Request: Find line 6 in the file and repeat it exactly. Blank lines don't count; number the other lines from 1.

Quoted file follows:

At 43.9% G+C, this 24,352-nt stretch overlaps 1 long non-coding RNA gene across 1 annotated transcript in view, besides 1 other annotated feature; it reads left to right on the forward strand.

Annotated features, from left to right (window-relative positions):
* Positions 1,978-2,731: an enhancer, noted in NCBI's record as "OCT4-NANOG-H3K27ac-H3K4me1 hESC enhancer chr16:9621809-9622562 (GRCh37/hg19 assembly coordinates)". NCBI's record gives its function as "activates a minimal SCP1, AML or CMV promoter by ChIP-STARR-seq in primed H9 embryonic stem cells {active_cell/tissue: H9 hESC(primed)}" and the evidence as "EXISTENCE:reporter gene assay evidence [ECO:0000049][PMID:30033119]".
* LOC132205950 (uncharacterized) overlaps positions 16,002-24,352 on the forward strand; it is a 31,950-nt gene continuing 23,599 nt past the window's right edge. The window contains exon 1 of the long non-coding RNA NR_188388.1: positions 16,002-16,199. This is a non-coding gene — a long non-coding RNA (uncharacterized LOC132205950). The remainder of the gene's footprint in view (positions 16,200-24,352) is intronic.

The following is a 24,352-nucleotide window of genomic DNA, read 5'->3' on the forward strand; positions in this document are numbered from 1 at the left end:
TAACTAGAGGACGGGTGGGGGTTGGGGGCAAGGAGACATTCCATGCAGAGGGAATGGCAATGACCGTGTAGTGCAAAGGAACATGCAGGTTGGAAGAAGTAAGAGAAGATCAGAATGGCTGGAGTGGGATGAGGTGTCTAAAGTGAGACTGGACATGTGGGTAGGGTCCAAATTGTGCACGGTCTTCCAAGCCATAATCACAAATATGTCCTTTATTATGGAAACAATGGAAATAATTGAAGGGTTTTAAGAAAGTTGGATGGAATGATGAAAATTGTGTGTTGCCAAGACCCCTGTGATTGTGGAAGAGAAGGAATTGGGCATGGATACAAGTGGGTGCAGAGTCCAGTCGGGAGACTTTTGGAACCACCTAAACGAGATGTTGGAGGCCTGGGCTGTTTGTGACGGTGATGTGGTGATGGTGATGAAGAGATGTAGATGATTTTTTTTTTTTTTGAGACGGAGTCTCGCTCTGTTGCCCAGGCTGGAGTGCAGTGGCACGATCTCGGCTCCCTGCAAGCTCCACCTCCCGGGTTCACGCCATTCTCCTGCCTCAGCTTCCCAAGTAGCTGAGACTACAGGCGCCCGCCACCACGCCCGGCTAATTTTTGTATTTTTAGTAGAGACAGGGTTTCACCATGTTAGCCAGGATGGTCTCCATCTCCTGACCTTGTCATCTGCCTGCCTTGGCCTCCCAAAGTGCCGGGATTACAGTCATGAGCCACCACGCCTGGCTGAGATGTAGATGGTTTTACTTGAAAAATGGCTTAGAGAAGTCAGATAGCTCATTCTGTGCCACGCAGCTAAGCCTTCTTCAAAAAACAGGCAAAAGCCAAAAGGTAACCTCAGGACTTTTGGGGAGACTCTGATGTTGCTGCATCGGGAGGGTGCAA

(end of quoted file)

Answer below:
TAACTAGAGGACGGGTGGGGGTTGGGGGCAAGGAGACATTCCATGCAGAGGGAATGGCAATGACCGTGTAGTGCAAAGGAACATGCAGGTTGGAAGAAGTAAGAGAAGATCAGAATGGCTGGAGTGGGATGAGGTGTCTAAAGTGAGACTGGACATGTGGGTAGGGTCCAAATTGTGCACGGTCTTCCAAGCCATAATCACAAATATGTCCTTTATTATGGAAACAATGGAAATAATTGAAGGGTTTTAAGAAAGTTGGATGGAATGATGAAAATTGTGTGTTGCCAAGACCCCTGTGATTGTGGAAGAGAAGGAATTGGGCATGGATACAAGTGGGTGCAGAGTCCAGTCGGGAGACTTTTGGAACCACCTAAACGAGATGTTGGAGGCCTGGGCTGTTTGTGACGGTGATGTGGTGATGGTGATGAAGAGATGTAGATGATTTTTTTTTTTTTTGAGACGGAGTCTCGCTCTGTTGCCCAGGCTGGAGTGCAGTGGCACGATCTCGGCTCCCTGCAAGCTCCACCTCCCGGGTTCACGCCATTCTCCTGCCTCAGCTTCCCAAGTAGCTGAGACTACAGGCGCCCGCCACCACGCCCGGCTAATTTTTGTATTTTTAGTAGAGACAGGGTTTCACCATGTTAGCCAGGATGGTCTCCATCTCCTGACCTTGTCATCTGCCTGCCTTGGCCTCCCAAAGTGCCGGGATTACAGTCATGAGCCACCACGCCTGGCTGAGATGTAGATGGTTTTACTTGAAAAATGGCTTAGAGAAGTCAGATAGCTCATTCTGTGCCACGCAGCTAAGCCTTCTTCAAAAAACAGGCAAAAGCCAAAAGGTAACCTCAGGACTTTTGGGGAGACTCTGATGTTGCTGCATCGGGAGGGTGCAA